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Oracle on 64bit UX vs 32bit Windows

Tim Killinger
Regular Advisor

Oracle on 64bit UX vs 32bit Windows

Hello,

Can anyone out there describe the advantages/disadvantages of running Oracle on 64bit UX vs 32bit win2000(In either general or detailed terms)???

i.e. SGA limitations on 32bit windows or advantages of threaded vs process architecture on windows?

Or perhaps you know of whitepapers or discussions of this comparison?

We're trying to make a decision on moving a database off win2000 to UX and I need some views, be they objective or subjective...

Thank you!
13 REPLIES
Vincent Fleming
Honored Contributor

Re: Oracle on 64bit UX vs 32bit Windows

Hi;

Well... you should get a lot of answers to this question...

In general, the disk I/O of HP-UX is superior to that of Windows. Also, CPU speed and memory capacity are significant factors in DB performance - and you can get a faster CPU and more memory in UX systems than you can get in Windows.

I think that by far, most people use UX or other unixes because it's more stable and provides better error recovery than Windows.

There are several other things you can point out that may or may not be limiting your performance on your Win2K, including backplane speed, bandwidth to memory, thread mechanisms (Windows does have threads), kernel performance, filesystem performance, memory management techniques, etc..

There's lots of things we can pick on in Windows. ;-}


I hope this helps!

Vince
No matter where you go, there you are.
Jeff Schussele
Honored Contributor

Re: Oracle on 64bit UX vs 32bit Windows

Hi Tim,

I'll give you the best advantage of all....

UPTIME !!!!!

You could keep an HP-UX / Oracle system up all year if you didn't have to patch it.
We only patch twice a year & in our clustered systems, we can still EASILY get >99.9% uptime - planned or unplanned outages combined.

You'll have a VERY hard time doing that with a Micro$oft OS.

Why anyone would put mission-critical apps on a M$ system is beyond me.

I won't even touch performance, security, etc.......

Rgds,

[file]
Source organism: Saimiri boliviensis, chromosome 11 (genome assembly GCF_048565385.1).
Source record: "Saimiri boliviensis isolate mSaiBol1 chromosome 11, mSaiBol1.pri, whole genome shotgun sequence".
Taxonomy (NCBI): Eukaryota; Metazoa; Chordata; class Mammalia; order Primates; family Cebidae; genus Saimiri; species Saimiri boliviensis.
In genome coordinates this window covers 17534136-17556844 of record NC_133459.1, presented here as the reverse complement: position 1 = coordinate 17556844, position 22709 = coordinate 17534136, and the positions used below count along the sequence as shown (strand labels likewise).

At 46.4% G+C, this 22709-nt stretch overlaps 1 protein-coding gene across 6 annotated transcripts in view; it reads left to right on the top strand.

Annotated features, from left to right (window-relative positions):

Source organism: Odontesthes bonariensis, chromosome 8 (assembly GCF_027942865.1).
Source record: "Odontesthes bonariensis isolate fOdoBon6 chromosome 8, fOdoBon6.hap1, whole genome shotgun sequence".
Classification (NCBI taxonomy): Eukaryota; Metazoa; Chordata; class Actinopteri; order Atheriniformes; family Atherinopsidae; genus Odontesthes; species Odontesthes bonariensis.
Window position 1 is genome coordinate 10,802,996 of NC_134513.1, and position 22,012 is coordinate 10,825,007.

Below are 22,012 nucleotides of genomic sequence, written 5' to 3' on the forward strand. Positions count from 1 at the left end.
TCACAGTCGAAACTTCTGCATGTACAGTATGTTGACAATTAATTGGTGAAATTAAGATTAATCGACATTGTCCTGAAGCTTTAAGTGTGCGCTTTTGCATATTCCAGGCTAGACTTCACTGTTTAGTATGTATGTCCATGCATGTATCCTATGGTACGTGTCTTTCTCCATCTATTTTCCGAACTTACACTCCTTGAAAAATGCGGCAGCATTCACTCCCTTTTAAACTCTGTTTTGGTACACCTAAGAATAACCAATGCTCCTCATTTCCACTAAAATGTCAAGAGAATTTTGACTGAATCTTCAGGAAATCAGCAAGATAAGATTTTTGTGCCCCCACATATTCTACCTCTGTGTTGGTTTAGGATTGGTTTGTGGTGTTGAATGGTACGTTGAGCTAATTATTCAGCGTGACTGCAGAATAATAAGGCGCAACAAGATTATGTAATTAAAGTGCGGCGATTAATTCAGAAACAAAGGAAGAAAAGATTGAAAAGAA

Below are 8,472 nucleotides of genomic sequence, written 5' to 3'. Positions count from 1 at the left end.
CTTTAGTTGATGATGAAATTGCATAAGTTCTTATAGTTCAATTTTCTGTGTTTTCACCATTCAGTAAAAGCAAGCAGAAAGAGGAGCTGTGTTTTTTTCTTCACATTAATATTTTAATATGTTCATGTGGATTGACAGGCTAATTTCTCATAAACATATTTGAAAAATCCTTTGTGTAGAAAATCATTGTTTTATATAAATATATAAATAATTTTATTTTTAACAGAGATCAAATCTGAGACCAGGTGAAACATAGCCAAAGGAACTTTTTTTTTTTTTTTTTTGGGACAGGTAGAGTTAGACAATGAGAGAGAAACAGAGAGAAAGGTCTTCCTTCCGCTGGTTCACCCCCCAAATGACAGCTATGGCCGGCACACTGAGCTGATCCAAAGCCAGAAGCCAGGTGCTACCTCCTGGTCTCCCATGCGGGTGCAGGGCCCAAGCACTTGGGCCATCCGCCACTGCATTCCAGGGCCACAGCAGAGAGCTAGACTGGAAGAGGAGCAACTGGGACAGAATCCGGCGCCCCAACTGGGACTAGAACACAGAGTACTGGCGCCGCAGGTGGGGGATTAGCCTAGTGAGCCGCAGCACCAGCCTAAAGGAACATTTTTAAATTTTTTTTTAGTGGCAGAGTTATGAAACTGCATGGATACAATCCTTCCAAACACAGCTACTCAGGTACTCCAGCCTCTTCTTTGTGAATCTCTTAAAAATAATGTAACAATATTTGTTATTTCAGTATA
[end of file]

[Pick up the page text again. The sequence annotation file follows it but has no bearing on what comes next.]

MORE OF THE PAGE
Jeff
PERSEVERANCE -- Remember, whatever does not kill you only makes you stronger!
Julio Yamawaki
Esteemed Contributor

Re: Oracle on 64bit UX vs 32bit Windows

Hi,

Besides the advantage of uptime in HP-UX box, you have the economic advantage because normally a Windows 2000 box use more CPU than UNIX box. Oracle database is licensed in a per CPU basis, so, in Windows 2000 you will have a more expensive cost.
Khalid A. Al-Tayaran
Valued Contributor

Re: Oracle on 64bit UX vs 32bit Windows


Hi,

You'll gain a lot with UNIX:

- stability
- better memory management (efficient)
- long uptime
- availability
- scalability

and more.
Tim Killinger
Regular Advisor

Re: Oracle on 64bit UX vs 32bit Windows

Does anyone know the largest Oracle SGA possible on a 32bit windows? I'm hoping to find a few facts to support the assertions of stability, scalability, etc..

Thanks!!
Julio Yamawaki
Esteemed Contributor

Re: Oracle on 64bit UX vs 32bit Windows

Hi,

A win32 process can address up to 2 GB, so you can have process+SGA=2 GB.

Wodisch
Honored Contributor

Re: Oracle on 64bit UX vs 32bit Windows

Hi,

even though there is a version of Windows permitting up to 3GB of RAM dedicated/usable for one process (Enterprise Server or so), with UNIX and 64bit you can use as much RAM as you can pay for - like dozens of GB of RAM!
Then on Windows a single process can occupy the CPU for y long, long time, but the UNIX process scheduler is much "fairer" there - and you can have many more CPUs on UNIXs.
Then there are still problems with M$'s implementation of TCP/IP (how did your clients connect to the instance?), you can have a local firewall by running "IPFilter/9000", much better than what M$ delivers on W2K (W2003 Server is not here, yet, is it?).
Then the whole I/O subsystem on UNIX systems is much more optimized, the filesystems (like Online-VxFS) are more stable (and fast), the logical volumes and file-systems can be resized on-line.
Think about online backup, then RMAN on seems to be in favour of UNIX, too.

Enough for today?

FWIW,
Wodisch
Steven E. Protter
Exalted Contributor

Re: Oracle on 64bit UX vs 32bit Windows

Unix is a much more reliable OS. HP-UX specifically runs on a RISC proceesor Reduced Instruction Set that gets a whole lot more throughput than an Intel C(omplex)ISC CPU.